What's it all about, Alfie?

I'll 'fess up, OK? I confess that I have been paying a bit of attention to the latest "What in the ^#@* has gone wrong with England story?" That would be the train wreck of coverage about young master Alfie Patten, the baby-faced (this word is included in almost every UK story) 13-year-old who has just become his land's most famous baby father.

Is there a religion ghost in there somewhere?

Well, along comes the Times with a follow-up story that takes that deflected shot and slams it into the goal. The headline points the way: "Parents told: avoid morality in sex lessons." And here's the top of the report:

PARENTS should avoid trying to convince their teenage children of the difference between right and wrong when talking to them about sex, a new government leaflet is to advise.

Instead, any discussion of values should be kept "light" to encourage teenagers to form their own views, according to the brochure, which one critic has called "amoral." Talking to Your Teenager About Sex and Relationships will be distributed in pharmacies from next month as part of an initiative led by Beverley Hughes, the children's minister.

And the context is obvious:

The leaflet comes in the wake of the case of Alfie Patten, the 13-year-old boy from East Sussex who fathered a child with a 15-year-old girl and sparked a debate about how to cut rates of teenage parenthood.

It advises: "Discussing your values with your teenagers will help them to form their own. Remember, though, that trying to convince them of what's right and wrong may discourage them from being open."

The issue, of course, is whether anyone can use government money to take a strong moral stand on an issue with religious overtones, even in a post-Christian land like Great Britain. More on that in a moment.

On one level, it is wrong to call the leaflet "amoral." It has a morality, which is that it is wrong for parents to attempt to pass on their own moral beliefs to their children. Oh, is it wrong for parents to pass along their amoral beliefs to their children? I guess so. The children might rebel into traditional morality. But I digress.

The story does not tell us much about the actual content of the tax-funded sex sermon, but there is a hint in one reaction from a traditionalist.

The leaflet provides technical information on different forms of contraception, from condoms to implants, and will reignite the row over the government's "value-free" approach to sex education.

Simon Calvert, deputy director of the Christian Institute, attacked the leaflet, saying: "The idea that the government is telling families not to pass on their values is outrageous.

"Preserving children's innocence is a worthy goal. We would like to see more of that kind of language rather than this amoral approach where parents are encouraged to present their children with a smorgasbord of sexual activities and leave them to make up their own minds."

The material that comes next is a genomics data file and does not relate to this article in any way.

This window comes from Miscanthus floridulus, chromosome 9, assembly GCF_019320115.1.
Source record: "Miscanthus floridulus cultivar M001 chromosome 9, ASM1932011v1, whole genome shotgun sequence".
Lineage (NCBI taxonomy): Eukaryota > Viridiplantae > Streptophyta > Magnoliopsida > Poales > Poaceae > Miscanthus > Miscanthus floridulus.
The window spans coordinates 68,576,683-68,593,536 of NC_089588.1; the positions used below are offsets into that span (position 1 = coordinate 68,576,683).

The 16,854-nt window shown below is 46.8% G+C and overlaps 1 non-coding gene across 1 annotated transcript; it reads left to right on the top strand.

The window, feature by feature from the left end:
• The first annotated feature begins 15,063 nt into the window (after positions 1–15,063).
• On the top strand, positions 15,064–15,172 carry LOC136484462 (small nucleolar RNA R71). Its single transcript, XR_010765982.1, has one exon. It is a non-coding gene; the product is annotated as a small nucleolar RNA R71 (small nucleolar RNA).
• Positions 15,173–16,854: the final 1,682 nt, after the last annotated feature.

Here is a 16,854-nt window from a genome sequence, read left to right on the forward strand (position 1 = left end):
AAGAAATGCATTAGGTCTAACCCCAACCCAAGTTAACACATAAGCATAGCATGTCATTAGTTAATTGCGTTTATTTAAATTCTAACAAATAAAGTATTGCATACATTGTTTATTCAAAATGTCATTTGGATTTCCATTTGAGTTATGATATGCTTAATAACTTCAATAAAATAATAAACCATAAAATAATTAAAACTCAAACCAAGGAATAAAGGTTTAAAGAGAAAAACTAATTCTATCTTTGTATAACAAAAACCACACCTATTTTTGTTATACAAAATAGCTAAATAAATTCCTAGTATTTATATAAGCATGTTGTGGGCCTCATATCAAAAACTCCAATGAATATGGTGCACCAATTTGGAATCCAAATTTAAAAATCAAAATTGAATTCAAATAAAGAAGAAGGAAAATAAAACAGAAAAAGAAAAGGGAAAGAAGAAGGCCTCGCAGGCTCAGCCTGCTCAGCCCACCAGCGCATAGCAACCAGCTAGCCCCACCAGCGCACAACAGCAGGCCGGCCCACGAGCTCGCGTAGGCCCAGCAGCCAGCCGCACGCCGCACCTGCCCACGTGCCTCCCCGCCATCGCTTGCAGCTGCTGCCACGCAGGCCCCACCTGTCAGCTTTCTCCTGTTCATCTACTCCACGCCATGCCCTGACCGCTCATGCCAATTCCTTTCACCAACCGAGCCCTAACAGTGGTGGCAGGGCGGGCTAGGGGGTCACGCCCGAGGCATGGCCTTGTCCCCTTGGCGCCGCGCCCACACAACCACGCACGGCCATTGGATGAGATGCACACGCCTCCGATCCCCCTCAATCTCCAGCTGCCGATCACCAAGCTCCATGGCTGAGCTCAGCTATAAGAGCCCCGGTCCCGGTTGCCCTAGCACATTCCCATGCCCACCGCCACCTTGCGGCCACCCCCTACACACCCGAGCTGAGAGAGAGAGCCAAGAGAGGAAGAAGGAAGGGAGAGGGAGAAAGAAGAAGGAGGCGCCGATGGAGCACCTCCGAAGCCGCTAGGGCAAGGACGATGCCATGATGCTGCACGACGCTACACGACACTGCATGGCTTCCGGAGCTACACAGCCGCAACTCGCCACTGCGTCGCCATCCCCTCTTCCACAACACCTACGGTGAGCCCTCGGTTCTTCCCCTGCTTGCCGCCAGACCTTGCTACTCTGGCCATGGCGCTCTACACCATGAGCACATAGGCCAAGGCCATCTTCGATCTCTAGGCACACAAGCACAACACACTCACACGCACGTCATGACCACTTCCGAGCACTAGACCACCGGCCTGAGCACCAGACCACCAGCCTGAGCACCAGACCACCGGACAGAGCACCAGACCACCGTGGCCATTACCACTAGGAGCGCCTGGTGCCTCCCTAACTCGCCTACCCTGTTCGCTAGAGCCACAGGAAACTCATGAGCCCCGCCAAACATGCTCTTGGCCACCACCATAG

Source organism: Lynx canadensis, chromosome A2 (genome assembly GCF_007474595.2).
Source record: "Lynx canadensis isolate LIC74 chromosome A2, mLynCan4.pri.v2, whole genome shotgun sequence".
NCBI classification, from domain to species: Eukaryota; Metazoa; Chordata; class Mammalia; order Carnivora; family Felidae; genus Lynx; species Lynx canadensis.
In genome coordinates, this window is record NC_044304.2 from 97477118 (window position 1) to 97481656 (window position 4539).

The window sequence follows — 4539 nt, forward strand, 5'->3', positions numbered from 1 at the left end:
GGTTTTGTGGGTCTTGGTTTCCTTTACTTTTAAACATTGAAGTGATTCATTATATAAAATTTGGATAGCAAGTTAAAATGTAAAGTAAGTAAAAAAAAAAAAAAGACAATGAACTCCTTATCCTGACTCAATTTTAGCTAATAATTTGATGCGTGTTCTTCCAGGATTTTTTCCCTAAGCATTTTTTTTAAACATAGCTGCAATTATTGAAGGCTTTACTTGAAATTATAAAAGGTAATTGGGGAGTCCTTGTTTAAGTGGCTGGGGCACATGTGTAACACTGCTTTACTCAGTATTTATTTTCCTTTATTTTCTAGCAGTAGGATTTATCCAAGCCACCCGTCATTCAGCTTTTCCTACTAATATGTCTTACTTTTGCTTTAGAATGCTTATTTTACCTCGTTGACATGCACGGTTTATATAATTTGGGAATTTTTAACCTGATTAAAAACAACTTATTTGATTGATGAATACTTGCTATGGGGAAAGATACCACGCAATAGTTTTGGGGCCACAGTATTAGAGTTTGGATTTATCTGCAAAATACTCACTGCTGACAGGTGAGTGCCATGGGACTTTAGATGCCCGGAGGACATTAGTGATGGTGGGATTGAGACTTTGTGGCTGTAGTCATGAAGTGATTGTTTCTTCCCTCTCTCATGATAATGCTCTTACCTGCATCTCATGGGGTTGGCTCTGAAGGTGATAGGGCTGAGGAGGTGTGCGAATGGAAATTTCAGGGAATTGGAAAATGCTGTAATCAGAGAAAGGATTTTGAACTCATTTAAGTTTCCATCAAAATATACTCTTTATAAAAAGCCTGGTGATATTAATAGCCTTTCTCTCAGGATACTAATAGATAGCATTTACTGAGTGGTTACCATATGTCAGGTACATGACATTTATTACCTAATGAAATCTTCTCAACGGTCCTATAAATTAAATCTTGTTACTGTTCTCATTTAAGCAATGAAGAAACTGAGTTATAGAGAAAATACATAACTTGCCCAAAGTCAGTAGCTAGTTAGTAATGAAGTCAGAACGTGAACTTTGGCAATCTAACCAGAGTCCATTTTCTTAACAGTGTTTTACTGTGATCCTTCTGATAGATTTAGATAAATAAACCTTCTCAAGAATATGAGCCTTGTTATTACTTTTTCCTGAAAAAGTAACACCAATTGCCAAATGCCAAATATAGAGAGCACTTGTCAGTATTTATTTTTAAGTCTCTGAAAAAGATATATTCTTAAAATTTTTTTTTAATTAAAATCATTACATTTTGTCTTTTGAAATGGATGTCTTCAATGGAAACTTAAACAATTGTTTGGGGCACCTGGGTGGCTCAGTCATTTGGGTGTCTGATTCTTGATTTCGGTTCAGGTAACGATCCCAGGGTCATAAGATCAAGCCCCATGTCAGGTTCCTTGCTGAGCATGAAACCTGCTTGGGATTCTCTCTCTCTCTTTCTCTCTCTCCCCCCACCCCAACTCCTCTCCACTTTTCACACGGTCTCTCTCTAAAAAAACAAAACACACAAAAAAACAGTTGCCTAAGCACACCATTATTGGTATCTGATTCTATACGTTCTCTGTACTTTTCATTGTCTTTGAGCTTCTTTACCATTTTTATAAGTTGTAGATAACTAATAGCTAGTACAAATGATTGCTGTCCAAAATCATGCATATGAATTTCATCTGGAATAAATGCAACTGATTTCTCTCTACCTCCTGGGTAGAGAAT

The story also includes am authoritative voice from the left who stresses that, after all, claims that some actions are right and others are wrong under a healthy relativism, which would be, uh, wrong (whatever "wrong" means).

But I noticed something else interesting about this story. Let me illustrate with an old, old joke that I used very early in the history of this weblog. Here it is again:

Once there was a man who lived in a lighthouse on the foggy Atlantic. ... This lighthouse had a gun that sounded a warning every hour. The keeper tended the beacon and kept enough shells in the gun so it could keep firing. After decades, he could sleep right through the now-routine blasts. Then the inevitable happened. He forgot to load extra shells and, in the dead of night, the gun did not fire.

This rare silence awoke the keeper, who lept from bed shouting, "What was that?"

So what was the sound of silence in this Times report?

Traditional Christians and Jews, you see, are not the only people in the island of the postmodern island of the mighty who believe that sex outside of marriage is sin. It is a rare thing these days, in the British press, to see a story on this kind of national issue without a quote that offers the viewpoint of Islam.

How does this value-free approach to sex and marriage, and, of course, faith and morality, go over in the mosques? Is it too out of bounds to ask how this might affect Muslim children attending public schools? Of course, it could also affect traditional Christian and Jewish children, but that's not the hot-button issue in mutli-cult England. A hole in the story?

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